-Akolouthos


While I have the greatest respect for what you are saying, I dislike your suggestion (Or implication perhaps?) that I haven't thought it through properly. I am not prepared to tell a person of religious belief that I think 'you simply haven't thought it through' and I expect the same courtesy in return. We each have our own path in the cosmos, don't think that just because I'm following a different one that I'm missing out.


I'm sorry for giving offense, as it was not my intent. I certainly didn't mean to implicate that you hadn't thought things through -- although, upon reflection, I do see how one could take my post that way; mea culpa. Please accept my apologies for the poor phrasing.

What I was suggesting, rather, was that whether or not one has all of their questions answered -- by the physical sciences, or any other field -- depends on what sort of questions they are asking. If you are asking questions that can be quantified -- let us call them the "whats" of the universe, although this doesn't capture entirely what I am speaking of -- then the physical sciences suffice. If you are asking the "whys" of the universe, they do not. Of course there is some overlap between the "whats" and the "whys" -- and here we have not even discussed the "hows" -- but I hope this clarifies my earlier comments somewhat.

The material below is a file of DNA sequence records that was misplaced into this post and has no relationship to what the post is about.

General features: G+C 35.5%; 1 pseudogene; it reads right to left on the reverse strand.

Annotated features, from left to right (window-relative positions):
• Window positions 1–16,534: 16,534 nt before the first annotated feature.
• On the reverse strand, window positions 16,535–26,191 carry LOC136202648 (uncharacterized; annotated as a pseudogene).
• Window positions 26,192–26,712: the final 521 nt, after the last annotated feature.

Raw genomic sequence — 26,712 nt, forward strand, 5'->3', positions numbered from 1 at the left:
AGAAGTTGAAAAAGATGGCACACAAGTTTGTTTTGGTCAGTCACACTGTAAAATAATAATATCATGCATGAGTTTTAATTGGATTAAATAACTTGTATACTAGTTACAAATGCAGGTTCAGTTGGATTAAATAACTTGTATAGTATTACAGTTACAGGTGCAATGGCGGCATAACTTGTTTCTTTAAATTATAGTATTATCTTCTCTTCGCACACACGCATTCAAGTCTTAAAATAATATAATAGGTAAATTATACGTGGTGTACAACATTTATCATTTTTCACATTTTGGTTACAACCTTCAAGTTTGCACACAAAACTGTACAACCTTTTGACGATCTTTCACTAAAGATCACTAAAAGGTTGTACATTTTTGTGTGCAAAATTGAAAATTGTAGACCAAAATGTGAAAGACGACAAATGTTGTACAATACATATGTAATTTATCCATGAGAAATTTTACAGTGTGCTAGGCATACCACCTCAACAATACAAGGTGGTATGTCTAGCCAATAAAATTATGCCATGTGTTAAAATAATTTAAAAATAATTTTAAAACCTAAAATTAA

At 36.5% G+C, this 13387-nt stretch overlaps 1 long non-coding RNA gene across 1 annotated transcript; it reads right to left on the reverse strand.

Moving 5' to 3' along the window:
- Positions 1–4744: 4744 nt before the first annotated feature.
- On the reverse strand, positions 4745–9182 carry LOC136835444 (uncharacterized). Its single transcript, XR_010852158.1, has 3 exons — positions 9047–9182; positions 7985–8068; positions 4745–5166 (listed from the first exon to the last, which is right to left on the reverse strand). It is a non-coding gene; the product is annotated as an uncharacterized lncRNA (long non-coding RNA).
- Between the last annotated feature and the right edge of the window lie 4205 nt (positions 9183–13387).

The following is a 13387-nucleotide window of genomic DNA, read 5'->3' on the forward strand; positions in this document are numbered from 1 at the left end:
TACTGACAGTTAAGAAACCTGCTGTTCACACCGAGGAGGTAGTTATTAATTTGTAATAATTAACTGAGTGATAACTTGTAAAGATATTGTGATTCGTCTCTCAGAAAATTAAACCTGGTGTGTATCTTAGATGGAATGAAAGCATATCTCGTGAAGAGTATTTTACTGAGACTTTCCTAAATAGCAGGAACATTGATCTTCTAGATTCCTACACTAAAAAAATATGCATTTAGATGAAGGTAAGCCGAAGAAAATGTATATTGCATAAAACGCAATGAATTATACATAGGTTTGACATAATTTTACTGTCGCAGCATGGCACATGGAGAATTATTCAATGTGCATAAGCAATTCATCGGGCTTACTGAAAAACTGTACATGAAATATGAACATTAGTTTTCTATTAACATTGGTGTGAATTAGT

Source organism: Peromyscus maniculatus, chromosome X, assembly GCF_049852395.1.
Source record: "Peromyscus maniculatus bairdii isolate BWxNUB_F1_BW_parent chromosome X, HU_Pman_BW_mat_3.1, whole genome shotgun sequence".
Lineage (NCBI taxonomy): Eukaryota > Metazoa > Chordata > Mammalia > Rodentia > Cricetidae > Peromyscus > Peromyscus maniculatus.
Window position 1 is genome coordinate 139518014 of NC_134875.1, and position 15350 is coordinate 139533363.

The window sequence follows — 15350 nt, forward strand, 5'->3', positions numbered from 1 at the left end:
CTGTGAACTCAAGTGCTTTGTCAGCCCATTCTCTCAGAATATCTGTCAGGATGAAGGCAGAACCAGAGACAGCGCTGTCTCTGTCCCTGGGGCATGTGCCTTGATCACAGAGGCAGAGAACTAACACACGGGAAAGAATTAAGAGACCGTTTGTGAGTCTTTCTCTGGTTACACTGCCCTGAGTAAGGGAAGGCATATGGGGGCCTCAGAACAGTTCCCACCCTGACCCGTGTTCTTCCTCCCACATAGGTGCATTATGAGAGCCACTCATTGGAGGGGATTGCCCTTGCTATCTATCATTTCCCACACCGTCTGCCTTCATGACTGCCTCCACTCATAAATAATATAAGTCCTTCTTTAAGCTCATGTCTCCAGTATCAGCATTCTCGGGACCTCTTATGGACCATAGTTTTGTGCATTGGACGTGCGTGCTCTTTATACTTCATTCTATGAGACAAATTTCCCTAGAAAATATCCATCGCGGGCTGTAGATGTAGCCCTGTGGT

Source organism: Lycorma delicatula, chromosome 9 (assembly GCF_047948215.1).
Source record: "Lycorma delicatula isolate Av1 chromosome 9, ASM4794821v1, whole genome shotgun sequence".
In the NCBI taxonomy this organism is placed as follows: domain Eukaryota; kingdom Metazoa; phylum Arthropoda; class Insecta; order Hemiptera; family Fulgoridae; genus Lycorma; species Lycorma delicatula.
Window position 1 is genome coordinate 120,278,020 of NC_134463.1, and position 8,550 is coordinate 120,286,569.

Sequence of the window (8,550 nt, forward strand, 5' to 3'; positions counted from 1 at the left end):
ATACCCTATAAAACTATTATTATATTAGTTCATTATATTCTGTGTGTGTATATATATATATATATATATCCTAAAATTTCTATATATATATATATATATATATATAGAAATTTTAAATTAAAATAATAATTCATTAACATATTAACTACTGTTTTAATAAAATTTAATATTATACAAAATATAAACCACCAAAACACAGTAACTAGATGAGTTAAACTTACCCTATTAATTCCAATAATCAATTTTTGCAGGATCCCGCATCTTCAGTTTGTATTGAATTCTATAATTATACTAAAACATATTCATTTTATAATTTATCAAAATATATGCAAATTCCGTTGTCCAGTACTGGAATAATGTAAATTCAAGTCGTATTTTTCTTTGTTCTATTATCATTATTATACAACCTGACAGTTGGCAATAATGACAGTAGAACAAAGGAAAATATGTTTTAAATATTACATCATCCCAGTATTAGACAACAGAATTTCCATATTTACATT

I do have the greatest respect for you, Parnell, as you are aware from our other discussions. Smile I apologize, once again, for the unintended offense. Please feel free to ask me to clarify anything I have written above.

-Akolouthos
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Post Options Post Options   Quote Akolouthos Quote  Post ReplyReply Direct Link To This Post Posted: 06-Jun-2009 at 04:44
Originally posted by Constantine XI

It is not convenient for your ordinary person to carefully evaluate a scientific explanation of the world. The story of the Garden of Eden and Adam and Eve will take less than an hour or so to read through. Compare this to understanding the theories of evolution, our understanding of the human genome and the role of DNA in determining traits and mutation, the Big Bang, the formation of life on early earth where radioactive compounds developed from self replicating molecules into active life forms as we know them. Seriously, one form of analysis takes only hours, the other takes years of intensive study to grasp.


And here, I think, is a prime example of an invalid assumption we make in the postmodern era. Certainly, if one wishes to take the events recorded in the Book of Genesis as a simple storyline and look no further, I suppose it could be gone over in several hours. The same is true of any scientific textbook; the basics of any system are easy enough to pick up. If, however, one wishes to understand the fallen state of Man, the purpose of the Creation to begin with, etc., going through Genesis, and the thousands of pages of commentary that have been written on it down through the ages, takes a bit more work. One of them most popular subjects of commentary in the early post-Nicene Church was the Hexaemeron. Once again, it all depends what sort of questions one seeks to answer.